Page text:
The 2.5-dimensional graphics created the illusion of three dimensions, but playing as your standard left to right platform game. The adorable art-style and the openness of the background perform this illusion spectacularly, often confusing the player into thinking some levels are open world, only to find most of the galaxy cannot be explored. In many ways, it’s the missing link, the Archaeopteryx if you will. It’s Nintendo’s evolution from the two dimensional SNES into the three dimensional Nintendo 64. (James Baker)

99) Banjo-Tooie
Developer(s) Rare
Publisher(s) Nintendo
Platform(s) Nintendo 64, Xbox 360
Release:  NA: 20 November 2000
Genre(s) Platforming, Action-adventure

Once upon a time, a bear and a bird traveled through many strange and varied worlds in their quest to stop an evil witch. Their adventure became legend, and Rareware’s platformer collect-a-thon prowess was once again beyond doubt. Two years later, they were back with an equally beloved sequel, Banjo-Tooie, a game whose reputation has soured a bit since 2000. Reviews of the Xbox 360 re-release were not as kind as the Nintendo 64 original, citing its monstrous size and an unwieldy number of collectibles. But rather than dwell on negatives, why not nail down why Banjo-Tooie actually deserves another look?

Let’s face it: Super Mario 64 will always be a hard game to beat, and the first Banjo performed admirably to even come close. Banjo-Tooie, however, deserves to be considered in another genre altogether. Like Metroid PrimeDark Souls or Tomb Raider, the sprawling, interconnected levels of Tooie betray Rare’s true intentions: to create an adventure game like no other — simply in the guise of a 3D platformer.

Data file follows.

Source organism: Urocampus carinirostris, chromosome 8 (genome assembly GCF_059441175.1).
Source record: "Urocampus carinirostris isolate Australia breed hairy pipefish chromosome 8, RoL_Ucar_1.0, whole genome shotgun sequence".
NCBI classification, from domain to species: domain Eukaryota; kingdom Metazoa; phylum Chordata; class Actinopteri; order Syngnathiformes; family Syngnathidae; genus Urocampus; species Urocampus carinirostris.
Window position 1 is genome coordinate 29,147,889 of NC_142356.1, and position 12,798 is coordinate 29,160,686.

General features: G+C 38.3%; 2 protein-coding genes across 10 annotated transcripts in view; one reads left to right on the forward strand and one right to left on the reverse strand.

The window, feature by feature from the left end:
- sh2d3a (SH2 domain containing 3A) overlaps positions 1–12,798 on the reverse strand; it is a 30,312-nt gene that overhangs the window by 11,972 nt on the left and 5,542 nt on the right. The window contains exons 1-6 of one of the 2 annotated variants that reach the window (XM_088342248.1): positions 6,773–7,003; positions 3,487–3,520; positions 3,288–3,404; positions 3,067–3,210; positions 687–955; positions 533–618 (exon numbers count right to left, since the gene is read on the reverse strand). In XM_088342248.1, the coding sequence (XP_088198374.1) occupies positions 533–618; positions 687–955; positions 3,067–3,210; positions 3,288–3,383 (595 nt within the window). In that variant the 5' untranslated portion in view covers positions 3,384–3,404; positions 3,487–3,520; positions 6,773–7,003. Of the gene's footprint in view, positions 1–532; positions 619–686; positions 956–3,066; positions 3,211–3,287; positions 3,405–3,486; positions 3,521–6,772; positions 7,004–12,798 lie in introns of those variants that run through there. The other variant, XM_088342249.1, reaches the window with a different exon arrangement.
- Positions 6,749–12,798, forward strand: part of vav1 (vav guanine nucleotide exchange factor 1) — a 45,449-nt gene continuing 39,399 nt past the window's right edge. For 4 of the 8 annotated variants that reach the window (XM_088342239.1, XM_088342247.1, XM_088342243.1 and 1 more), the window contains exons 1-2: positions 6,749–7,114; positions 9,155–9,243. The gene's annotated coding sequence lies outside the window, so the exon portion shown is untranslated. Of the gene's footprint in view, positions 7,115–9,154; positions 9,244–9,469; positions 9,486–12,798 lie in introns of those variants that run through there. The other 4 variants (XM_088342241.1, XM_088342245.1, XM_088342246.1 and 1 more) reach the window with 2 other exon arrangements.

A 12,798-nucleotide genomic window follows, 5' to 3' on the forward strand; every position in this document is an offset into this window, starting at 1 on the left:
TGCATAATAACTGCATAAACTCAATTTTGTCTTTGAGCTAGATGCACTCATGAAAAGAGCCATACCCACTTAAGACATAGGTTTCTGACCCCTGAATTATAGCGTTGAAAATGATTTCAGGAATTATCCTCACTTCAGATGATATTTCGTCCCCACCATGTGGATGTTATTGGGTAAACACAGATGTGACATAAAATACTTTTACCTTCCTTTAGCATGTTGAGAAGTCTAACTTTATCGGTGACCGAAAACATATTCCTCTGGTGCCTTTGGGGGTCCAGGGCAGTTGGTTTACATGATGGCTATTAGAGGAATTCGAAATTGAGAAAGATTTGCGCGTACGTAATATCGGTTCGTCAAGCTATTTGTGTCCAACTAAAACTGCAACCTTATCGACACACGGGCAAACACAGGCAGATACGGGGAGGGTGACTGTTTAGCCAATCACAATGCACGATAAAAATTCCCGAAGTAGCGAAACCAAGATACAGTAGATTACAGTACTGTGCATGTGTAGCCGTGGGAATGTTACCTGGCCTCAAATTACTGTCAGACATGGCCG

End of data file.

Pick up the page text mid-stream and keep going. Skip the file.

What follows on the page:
Viewed today as a semi-open-world Metroidvania, Banjo-Tooie can go toe-to-toe with any other adventure game. The controls are tighter than Banjo-Kazooie, the graphics are second only to other Rare games, and the art (though much kookier) rivals the Zelda games for best fantasy designs on the console. And that’s all without mentioning Rare’s signature British weirdness, only a few notches below the adults-only Conker’s Bad Fur Day in terms of humor (or in the UK, humour).

Banjo-Tooie is an ambitious action-adventure that also happens to be a sequel to a 3D platformer, and played on its own terms it is a massive and rewardingly-twisted fairytale world to explore. (Mitchell Akhurst)

100) Paper Mario
Developer(s) Intelligent Systems
Publisher(s) Nintendo
Release: JP: August 11, 2000 / NA: February 5, 2001
Genre(s) Role-playing

Even in the N64 era, folks were nostalgic about 2D Mario games, and since Nintendo was essentially at war with Square at the time, Paper Mario wasn’t just the easiest way to revisit some Super Mario World nostalgia — it was also the closest thing fans were getting to a Super Mario RPG sequel. Borrowing the button-tapping, action-RPG mechanics from Super Mario RPGPaper Mario traded in the rest of the package, probably to avoid tricky legal ground over their former joint venture with Square. Luckily, the game turned out great, not just in spite of these obstacles, but in some ways because of them.

The 2D perspective meant that the developers could make the game look gorgeous (for the time), since they didn’t have to design and animate entire free-roaming environments. It also helped matters that the button-tapping mechanics of the previous game actually better fit the platformer style perspective, rather than the isometric point of view of its forebearer. Add in a cast of almost totally new characters, and you have an essential classic for the N64 era, the first in a self-referential series that is still ongoing even today, both in handheld and console form. (Mike Worby)

101) WWF No Mercy
Developer(s) Asmik Ace Entertainment/AKI Corporation
Publisher(s) THQ
Platform(s) Nintendo 64
Release: NA: November 17, 2000
Genre(s) Fighting, Sports

In my opinion, there are three wrestling games released on the N64 that belong on this list: WCW NOW Revenge, Wrestlemania 2000 and WWF No Mercy. Unfortunately, only one made the cut, but at least our staff voted for the best of the three.